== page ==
Does the First Amendment Protect the Right NOT to Speak?

Alliance Defending Freedom (ADF) asked a college student whether she believes the First Amendment’s free speech protection also protects the right not to speak.

She said yes, the First Amendment protects that right. If you’re uncomfortable saying something, no matter the subject, she added, you shouldn’t have to speak on the matter.

“If the government disagrees with you on a particular idea, do you think the government should be able to force you to say something you don’t believe?”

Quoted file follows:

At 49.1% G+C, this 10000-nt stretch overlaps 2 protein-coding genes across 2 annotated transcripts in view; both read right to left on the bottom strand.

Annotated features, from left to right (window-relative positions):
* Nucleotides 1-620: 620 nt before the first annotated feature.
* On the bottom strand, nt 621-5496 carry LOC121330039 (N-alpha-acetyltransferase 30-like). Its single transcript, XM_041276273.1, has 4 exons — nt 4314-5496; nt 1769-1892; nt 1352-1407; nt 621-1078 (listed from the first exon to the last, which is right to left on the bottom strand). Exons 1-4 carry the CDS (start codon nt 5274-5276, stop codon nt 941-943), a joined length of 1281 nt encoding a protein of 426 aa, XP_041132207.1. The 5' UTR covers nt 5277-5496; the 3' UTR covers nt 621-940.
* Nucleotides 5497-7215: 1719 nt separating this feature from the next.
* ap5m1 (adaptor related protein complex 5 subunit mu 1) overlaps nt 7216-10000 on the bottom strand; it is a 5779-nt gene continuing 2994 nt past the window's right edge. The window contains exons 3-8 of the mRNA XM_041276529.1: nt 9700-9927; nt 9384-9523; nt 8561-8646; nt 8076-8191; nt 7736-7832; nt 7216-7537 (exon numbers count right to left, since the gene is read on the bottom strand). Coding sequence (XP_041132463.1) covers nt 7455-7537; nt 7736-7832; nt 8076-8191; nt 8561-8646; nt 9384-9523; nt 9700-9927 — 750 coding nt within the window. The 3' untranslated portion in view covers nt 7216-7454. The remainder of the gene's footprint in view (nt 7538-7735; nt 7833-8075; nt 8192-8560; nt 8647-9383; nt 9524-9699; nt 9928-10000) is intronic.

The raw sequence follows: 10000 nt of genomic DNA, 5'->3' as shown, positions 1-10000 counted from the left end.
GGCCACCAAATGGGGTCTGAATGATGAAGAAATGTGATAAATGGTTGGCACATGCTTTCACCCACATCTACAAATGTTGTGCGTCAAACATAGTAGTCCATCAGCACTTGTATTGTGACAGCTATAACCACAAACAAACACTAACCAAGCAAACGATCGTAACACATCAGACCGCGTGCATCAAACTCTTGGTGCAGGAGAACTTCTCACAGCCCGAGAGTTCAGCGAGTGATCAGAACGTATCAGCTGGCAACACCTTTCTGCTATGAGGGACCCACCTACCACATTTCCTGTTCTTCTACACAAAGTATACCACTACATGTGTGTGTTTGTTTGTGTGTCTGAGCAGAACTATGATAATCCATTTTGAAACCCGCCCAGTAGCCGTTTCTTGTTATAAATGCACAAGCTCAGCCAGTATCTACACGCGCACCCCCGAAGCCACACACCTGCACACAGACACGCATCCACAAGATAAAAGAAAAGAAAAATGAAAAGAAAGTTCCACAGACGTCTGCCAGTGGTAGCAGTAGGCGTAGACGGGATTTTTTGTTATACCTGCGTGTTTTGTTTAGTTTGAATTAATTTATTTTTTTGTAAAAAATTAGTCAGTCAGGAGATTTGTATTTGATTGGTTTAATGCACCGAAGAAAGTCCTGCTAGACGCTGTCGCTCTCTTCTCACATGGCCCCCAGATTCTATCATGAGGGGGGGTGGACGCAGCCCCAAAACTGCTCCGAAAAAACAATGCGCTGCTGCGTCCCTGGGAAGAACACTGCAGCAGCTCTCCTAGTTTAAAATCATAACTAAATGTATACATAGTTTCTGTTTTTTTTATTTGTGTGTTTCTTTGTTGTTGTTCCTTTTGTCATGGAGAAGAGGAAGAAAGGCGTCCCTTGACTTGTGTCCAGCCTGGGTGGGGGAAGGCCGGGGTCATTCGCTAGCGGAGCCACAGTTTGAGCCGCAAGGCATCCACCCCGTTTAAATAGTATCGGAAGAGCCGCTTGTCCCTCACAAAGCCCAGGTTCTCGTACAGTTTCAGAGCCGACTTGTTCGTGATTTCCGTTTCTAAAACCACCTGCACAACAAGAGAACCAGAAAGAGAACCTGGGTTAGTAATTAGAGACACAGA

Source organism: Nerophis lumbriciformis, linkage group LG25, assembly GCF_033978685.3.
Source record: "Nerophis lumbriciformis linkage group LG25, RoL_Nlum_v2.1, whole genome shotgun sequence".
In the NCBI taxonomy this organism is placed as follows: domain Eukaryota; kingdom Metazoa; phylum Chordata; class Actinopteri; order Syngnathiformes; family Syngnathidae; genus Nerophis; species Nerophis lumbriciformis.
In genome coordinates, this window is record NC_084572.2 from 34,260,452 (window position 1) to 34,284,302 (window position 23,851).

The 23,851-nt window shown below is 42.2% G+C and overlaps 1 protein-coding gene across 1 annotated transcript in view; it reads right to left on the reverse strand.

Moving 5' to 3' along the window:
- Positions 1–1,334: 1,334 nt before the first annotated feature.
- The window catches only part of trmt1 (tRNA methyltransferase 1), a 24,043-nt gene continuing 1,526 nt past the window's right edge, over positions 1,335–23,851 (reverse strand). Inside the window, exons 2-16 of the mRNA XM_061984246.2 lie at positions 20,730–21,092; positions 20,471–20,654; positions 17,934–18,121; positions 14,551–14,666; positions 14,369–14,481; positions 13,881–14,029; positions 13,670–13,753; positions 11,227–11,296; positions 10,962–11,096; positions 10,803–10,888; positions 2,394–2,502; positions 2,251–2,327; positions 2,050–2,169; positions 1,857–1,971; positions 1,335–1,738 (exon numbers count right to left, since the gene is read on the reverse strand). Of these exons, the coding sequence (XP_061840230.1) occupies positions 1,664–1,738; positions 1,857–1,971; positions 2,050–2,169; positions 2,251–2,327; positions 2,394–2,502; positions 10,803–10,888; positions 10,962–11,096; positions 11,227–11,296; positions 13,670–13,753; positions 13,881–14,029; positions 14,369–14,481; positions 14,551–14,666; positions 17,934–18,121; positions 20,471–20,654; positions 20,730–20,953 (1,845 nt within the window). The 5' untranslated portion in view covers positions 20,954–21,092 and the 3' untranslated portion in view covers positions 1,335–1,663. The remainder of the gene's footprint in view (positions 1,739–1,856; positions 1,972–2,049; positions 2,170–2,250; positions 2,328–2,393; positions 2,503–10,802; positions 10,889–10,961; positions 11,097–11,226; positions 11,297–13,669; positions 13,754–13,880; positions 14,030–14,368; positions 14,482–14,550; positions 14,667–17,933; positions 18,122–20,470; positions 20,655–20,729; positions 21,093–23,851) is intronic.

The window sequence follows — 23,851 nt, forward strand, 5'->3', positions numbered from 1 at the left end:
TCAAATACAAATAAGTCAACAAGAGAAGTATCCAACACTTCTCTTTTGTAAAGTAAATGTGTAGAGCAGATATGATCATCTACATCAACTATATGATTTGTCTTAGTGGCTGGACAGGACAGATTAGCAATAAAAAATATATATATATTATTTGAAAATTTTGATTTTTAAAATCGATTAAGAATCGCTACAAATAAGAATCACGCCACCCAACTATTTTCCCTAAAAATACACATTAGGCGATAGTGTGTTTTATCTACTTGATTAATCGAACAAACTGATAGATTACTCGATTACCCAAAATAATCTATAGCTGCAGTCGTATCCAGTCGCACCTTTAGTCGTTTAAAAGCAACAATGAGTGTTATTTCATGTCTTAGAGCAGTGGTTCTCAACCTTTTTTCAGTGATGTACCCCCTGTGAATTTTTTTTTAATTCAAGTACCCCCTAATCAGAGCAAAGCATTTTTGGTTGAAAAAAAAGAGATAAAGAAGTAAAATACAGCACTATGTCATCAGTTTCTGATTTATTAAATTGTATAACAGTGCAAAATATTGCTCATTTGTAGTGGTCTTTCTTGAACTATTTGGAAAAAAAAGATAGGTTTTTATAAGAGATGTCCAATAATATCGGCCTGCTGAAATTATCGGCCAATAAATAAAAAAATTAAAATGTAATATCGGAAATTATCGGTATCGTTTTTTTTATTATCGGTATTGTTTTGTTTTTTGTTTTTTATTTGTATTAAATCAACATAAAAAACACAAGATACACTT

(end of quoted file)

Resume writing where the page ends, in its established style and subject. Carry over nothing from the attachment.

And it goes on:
Phrased that way, the obvious answer is no, right? Let’s say the government wants to force a homosexual web designer to create a site for a Catholic church. Any leftist would say no. Should the government force a Christian web designer to create sited for same-sex “weddings?”

The woman in the video said no to both examples, but the series of questions illustrates the point.

Christian graphic artist Lorie Smith recently argued her case before the U.S. Supreme Court. Smith filed a pre-enforcement lawsuit challenging a Colorado law that would compel her to create a message she opposes. For example, if she creates sites that celebrate marriage, she has to create sites that celebrate same-sex “marriage.”

The Colorado Civil Rights Commission used the same law to sue Christian baker Jack Phillips after he declined to create a “wedding” cake for two homosexuals. The Supreme Court ruled in his favor.

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